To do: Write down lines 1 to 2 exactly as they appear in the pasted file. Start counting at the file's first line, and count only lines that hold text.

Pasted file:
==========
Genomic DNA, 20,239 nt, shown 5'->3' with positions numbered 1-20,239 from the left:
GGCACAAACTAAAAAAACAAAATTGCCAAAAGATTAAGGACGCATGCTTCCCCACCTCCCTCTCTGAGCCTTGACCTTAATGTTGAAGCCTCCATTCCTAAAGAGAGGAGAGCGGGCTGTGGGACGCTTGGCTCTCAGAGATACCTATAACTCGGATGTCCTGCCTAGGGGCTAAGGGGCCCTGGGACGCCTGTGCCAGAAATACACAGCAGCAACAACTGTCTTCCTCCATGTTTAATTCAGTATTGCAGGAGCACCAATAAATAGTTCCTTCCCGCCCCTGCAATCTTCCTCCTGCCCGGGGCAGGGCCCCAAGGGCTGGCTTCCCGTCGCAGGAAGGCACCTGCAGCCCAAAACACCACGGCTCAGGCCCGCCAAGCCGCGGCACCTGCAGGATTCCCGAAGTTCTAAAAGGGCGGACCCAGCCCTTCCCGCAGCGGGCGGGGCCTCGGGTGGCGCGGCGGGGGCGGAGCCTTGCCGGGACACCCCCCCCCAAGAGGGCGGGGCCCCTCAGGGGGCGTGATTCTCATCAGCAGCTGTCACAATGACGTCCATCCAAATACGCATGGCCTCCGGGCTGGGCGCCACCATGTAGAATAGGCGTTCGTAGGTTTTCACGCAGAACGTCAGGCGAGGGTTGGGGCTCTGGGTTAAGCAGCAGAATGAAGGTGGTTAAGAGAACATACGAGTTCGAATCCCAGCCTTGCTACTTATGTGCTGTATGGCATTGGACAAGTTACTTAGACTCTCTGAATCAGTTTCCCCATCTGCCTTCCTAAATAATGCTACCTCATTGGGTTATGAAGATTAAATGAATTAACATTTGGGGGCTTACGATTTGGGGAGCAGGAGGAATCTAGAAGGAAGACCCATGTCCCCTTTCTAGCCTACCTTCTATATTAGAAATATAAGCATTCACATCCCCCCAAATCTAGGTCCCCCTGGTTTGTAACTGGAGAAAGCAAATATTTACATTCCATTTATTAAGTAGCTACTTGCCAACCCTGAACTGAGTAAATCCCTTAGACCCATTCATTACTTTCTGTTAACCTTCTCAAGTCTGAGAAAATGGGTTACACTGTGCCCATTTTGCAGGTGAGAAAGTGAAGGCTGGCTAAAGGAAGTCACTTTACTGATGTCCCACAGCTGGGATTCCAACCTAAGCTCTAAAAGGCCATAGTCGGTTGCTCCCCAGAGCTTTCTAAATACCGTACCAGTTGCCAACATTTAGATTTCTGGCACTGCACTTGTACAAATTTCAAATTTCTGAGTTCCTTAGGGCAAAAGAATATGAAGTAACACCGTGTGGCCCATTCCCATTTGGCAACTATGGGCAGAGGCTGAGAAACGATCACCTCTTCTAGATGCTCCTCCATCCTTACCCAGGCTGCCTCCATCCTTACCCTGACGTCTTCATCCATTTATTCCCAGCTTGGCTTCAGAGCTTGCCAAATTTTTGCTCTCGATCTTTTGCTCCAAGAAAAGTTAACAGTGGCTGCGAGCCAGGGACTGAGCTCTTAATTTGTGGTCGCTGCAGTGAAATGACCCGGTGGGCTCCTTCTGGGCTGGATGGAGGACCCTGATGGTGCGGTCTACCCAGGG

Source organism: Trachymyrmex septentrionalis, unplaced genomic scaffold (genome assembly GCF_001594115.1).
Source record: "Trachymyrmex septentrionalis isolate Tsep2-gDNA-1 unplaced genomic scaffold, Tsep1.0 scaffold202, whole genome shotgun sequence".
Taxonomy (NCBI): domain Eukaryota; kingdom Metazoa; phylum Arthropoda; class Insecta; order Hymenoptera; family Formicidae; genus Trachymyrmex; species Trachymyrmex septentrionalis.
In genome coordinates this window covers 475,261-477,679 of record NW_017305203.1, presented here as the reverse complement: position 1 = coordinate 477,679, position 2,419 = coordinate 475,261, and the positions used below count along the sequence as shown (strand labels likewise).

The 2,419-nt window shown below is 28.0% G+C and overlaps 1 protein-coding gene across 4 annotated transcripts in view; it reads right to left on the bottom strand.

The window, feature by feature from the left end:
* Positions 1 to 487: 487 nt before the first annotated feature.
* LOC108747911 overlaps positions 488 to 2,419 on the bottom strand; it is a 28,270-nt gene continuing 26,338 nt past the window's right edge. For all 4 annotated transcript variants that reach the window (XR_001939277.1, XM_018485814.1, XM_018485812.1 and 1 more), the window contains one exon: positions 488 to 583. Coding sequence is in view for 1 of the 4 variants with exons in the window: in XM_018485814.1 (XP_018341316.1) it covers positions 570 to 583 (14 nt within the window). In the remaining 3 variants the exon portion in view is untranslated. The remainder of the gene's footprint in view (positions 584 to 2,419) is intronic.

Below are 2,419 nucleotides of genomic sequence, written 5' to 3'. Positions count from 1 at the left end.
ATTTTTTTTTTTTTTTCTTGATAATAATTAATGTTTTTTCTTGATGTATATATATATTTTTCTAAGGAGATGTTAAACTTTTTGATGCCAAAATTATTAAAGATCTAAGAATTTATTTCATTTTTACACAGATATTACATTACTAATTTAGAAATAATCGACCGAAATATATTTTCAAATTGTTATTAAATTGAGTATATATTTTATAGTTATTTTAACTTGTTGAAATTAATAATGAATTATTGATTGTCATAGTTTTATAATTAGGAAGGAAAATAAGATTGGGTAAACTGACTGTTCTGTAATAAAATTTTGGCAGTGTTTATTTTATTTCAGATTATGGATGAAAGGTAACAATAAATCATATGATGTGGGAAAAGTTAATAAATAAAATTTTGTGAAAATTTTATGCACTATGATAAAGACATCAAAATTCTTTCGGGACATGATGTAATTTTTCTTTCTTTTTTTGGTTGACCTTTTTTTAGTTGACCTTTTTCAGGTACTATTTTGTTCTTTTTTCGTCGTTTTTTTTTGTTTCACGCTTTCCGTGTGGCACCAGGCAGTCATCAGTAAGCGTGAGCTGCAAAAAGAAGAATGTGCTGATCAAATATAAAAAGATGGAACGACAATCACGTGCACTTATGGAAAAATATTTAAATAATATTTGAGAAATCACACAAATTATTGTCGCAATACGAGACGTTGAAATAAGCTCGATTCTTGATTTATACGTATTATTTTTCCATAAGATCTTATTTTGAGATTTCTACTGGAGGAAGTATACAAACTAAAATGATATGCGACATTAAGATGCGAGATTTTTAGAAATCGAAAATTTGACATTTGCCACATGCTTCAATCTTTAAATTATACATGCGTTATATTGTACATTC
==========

Genomic DNA, 20,239 nt, shown 5'->3' with positions numbered 1-20,239 from the left:
GGCACAAACTAAAAAAACAAAATTGCCAAAAGATTAAGGACGCATGCTTCCCCACCTCCCTCTCTGAGCCTTGACCTTAATGTTGAAGCCTCCATTCCTAAAGAGAGGAGAGCGGGCTGTGGGACGCTTGGCTCTCAGAGATACCTATAACTCGGATGTCCTGCCTAGGGGCTAAGGGGCCCTGGGACGCCTGTGCCAGAAATACACAGCAGCAACAACTGTCTTCCTCCATGTTTAATTCAGTATTGCAGGAGCACCAATAAATAGTTCCTTCCCGCCCCTGCAATCTTCCTCCTGCCCGGGGCAGGGCCCCAAGGGCTGGCTTCCCGTCGCAGGAAGGCACCTGCAGCCCAAAACACCACGGCTCAGGCCCGCCAAGCCGCGGCACCTGCAGGATTCCCGAAGTTCTAAAAGGGCGGACCCAGCCCTTCCCGCAGCGGGCGGGGCCTCGGGTGGCGCGGCGGGGGCGGAGCCTTGCCGGGACACCCCCCCCCAAGAGGGCGGGGCCCCTCAGGGGGCGTGATTCTCATCAGCAGCTGTCACAATGACGTCCATCCAAATACGCATGGCCTCCGGGCTGGGCGCCACCATGTAGAATAGGCGTTCGTAGGTTTTCACGCAGAACGTCAGGCGAGGGTTGGGGCTCTGGGTTAAGCAGCAGAATGAAGGTGGTTAAGAGAACATACGAGTTCGAATCCCAGCCTTGCTACTTATGTGCTGTATGGCATTGGACAAGTTACTTAGACTCTCTGAATCAGTTTCCCCATCTGCCTTCCTAAATAATGCTACCTCATTGGGTTATGAAGATTAAATGAATTAACATTTGGGGGCTTACGATTTGGGGAGCAGGAGGAATCTAGAAGGAAGACCCATGTCCCCTTTCTAGCCTACCTTCTATATTAGAAATATAAGCATTCACATCCCCCCAAATCTAGGTCCCCCTGGTTTGTAACTGGAGAAAGCAAATATTTACATTCCATTTATTAAGTAGCTACTTGCCAACCCTGAACTGAGTAAATCCCTTAGACCCATTCATTACTTTCTGTTAACCTTCTCAAGTCTGAGAAAATGGGTTACACTGTGCCCATTTTGCAGGTGAGAAAGTGAAGGCTGGCTAAAGGAAGTCACTTTACTGATGTCCCACAGCTGGGATTCCAACCTAAGCTCTAAAAGGCCATAGTCGGTTGCTCCCCAGAGCTTTCTAAATACCGTACCAGTTGCCAACATTTAGATTTCTGGCACTGCACTTGTACAAATTTCAAATTTCTGAGTTCCTTAGGGCAAAAGAATATGAAGTAACACCGTGTGGCCCATTCCCATTTGGCAACTATGGGCAGAGGCTGAGAAACGATCACCTCTTCTAGATGCTCCTCCATCCTTACCCAGGCTGCCTCCATCCTTACCCTGACGTCTTCATCCATTTATTCCCAGCTTGGCTTCAGAGCTTGCCAAATTTTTGCTCTCGATCTTTTGCTCCAAGAAAAGTTAACAGTGGCTGCGAGCCAGGGACTGAGCTCTTAATTTGTGGTCGCTGCAGTGAAATGACCCGGTGGGCTCCTTCTGGGCTGGATGGAGGACCCTGATGGTGCGGTCTACCCAGGG